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Yes, You Need to Recycle Your Old Batteries

Thomas Germain

Consumer Reports has no financial relationship with advertisers on this site.

Consumer Reports has no financial relationship with advertisers on this site.

Batteries are a routine part of modern life, but despite their ubiquity, it’s not always clear what to do with them when they get used up or stop holding a charge. You may have come across conflicting information, but according to experts, the advice is simple: When you’re done with a battery, you should recycle it.

“Whether it’s your standard alkaline AA battery, a rechargeable cell phone battery, or the battery from your car, you should treat it with care by using safe storage and disposal methods,” says James Dickerson, Ph.D., Consumer Reports’ chief scientific officer.

Most batteries—regardless of type—contain toxic chemicals. Think cadmium, lead, lithium, or sulfuric acid. If your old batteries end up in a landfill, pollutants like these can leak out into the environment and contaminate groundwater, damage fragile ecosystems, and even make their way into the food chain.

If batteries aren’t disposed of properly, there’s also a possibility they could short circuit, overheat, and cause a fire. And depending on where you live and the battery in question, it may be illegal to put one in the trash altogether.

The good news, according to Carl Smith, CEO and president of Call2Recycle, a leading battery stewardship program, is that most Americans live within a short drive of a collection point that will take the batteries that post the greatest risk.

Earth Day is a great opportunity to reflect on your environmental footprint and take steps to build new habits that will lessen your impact throughout the year. Adding batteries to the list of products you recycle is a great way to do that.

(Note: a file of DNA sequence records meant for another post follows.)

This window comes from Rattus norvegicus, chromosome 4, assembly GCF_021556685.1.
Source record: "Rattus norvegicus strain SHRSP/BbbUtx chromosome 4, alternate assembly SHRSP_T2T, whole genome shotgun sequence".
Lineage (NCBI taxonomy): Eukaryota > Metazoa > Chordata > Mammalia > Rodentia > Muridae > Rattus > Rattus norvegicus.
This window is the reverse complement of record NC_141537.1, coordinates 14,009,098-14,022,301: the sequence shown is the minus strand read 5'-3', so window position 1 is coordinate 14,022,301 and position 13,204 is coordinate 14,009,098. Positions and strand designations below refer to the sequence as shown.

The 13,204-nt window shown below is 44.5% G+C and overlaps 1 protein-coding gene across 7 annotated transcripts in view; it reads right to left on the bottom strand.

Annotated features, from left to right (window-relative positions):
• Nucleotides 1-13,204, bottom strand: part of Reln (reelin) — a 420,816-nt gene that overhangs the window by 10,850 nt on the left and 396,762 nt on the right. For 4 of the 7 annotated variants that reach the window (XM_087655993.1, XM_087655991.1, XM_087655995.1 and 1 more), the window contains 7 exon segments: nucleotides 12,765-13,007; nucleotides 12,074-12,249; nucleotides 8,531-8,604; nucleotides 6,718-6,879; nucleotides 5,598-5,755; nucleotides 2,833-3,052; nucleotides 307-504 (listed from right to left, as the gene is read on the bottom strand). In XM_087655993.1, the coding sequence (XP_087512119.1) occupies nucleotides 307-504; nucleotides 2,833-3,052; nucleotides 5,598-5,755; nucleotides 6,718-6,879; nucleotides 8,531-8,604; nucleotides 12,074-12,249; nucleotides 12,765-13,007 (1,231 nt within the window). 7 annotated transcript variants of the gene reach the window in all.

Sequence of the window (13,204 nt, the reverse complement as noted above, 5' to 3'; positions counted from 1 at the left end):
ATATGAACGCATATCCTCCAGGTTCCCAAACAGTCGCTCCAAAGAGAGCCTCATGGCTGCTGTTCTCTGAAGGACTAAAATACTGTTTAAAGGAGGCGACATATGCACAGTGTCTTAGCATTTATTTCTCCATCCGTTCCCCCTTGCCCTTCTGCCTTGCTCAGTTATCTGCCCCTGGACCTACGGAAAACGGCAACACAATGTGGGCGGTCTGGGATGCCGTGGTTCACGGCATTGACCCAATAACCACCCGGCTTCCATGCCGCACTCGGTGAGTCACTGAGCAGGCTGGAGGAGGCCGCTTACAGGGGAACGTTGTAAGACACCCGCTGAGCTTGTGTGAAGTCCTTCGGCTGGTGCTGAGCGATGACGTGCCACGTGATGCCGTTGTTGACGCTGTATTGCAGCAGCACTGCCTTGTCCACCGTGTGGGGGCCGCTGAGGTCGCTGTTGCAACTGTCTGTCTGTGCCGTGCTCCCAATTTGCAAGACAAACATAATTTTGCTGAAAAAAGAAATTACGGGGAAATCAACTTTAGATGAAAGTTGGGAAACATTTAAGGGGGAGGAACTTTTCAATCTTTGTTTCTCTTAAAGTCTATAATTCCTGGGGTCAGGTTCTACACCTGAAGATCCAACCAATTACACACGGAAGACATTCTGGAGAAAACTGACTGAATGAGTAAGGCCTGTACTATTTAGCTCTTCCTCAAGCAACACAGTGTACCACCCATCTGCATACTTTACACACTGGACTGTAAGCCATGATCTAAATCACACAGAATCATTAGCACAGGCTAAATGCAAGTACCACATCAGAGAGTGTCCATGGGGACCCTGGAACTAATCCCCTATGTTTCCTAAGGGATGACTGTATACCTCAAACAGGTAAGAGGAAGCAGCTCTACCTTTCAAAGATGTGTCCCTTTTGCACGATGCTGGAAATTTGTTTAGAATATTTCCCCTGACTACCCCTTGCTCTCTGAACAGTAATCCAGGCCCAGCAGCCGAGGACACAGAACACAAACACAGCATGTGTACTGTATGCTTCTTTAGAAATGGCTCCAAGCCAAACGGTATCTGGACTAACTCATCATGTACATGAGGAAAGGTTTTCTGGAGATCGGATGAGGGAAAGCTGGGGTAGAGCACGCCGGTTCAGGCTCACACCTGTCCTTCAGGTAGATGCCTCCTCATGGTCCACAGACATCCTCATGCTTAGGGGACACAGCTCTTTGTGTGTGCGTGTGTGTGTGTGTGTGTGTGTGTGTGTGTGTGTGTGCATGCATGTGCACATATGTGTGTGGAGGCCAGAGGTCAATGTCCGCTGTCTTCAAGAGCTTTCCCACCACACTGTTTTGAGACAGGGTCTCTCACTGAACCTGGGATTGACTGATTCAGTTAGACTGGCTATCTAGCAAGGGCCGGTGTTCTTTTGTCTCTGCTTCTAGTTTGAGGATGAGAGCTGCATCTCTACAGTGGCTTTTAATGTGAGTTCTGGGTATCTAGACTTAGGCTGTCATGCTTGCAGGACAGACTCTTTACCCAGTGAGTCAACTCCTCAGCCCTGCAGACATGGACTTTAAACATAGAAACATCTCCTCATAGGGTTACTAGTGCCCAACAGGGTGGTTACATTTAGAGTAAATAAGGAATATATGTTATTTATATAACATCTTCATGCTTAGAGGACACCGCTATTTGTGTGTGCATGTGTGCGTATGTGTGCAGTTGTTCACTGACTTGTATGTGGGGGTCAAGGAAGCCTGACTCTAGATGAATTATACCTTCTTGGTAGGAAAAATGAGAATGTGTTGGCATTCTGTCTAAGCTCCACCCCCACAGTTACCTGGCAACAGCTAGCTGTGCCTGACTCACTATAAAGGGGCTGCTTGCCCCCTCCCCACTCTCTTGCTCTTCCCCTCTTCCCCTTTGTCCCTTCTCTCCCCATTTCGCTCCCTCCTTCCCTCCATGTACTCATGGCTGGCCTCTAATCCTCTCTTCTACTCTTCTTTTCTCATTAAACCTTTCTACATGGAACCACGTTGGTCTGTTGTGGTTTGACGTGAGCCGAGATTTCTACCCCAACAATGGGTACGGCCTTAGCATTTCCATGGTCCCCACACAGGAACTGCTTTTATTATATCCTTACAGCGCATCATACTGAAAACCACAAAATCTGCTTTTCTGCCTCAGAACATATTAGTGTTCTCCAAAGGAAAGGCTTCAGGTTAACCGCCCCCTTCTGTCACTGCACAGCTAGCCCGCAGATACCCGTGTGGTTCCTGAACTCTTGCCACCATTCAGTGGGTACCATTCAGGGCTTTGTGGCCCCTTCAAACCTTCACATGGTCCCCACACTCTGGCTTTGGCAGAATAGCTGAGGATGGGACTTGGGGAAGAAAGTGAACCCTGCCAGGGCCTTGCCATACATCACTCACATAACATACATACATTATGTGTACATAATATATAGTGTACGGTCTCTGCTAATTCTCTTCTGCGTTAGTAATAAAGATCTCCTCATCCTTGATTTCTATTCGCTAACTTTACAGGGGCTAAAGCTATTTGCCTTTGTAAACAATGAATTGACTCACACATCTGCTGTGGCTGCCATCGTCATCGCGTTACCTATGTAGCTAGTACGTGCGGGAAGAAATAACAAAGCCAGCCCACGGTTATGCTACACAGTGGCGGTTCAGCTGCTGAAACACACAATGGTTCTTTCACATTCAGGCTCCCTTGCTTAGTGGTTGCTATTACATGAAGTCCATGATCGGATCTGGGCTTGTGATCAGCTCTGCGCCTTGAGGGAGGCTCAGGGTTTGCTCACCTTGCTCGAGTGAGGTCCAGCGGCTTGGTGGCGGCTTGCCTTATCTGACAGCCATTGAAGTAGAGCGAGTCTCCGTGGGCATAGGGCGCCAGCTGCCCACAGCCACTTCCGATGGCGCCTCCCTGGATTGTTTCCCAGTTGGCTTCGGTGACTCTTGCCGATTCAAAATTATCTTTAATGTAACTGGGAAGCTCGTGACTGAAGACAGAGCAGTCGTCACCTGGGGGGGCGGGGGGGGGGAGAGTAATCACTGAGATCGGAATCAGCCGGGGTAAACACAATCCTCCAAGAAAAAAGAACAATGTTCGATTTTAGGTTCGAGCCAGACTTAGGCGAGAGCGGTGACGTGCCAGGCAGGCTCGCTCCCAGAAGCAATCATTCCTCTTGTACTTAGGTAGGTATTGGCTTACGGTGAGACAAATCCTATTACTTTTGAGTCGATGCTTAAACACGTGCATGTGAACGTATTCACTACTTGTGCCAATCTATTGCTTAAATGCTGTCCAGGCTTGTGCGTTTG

Here’s what you need to know.

Not All Batteries Are Created Equal

There are big differences among the batteries that run a TV remote, the one that powers your car’s starter, and everything in between.

Car batteries, rechargeable batteries (including the one in the back of your cell phone, AAs, 9-volts, and the like), and even button cell watch batteries contain heavy metals and other toxic chemicals. Recycling batteries like these ensures that the internal materials are handled with care, lessens the need for mining, and is often required by law.

By comparison, primary batteries—those designed to be used once, such as disposable alkaline AAs—aren’t quite as dangerous. They used to contain mercury quite often, but battery manufacturers essentially stopped using the element after congress stepped in to regulate the industry in the 1990s.

“Today, primary batteries are rather benign chemically,” Smith says, but that doesn’t mean you should just throw them away. A primary battery’s metal casing can be recovered and reused, and while the chemicals inside may be less toxic than those in a lead-acid car battery, that doesn’t mean they’re safe or good for the environment.

“No matter what kind of battery you’re dealing with, our advice is that you should try and recycle it,” Smith says.

Before You Recycle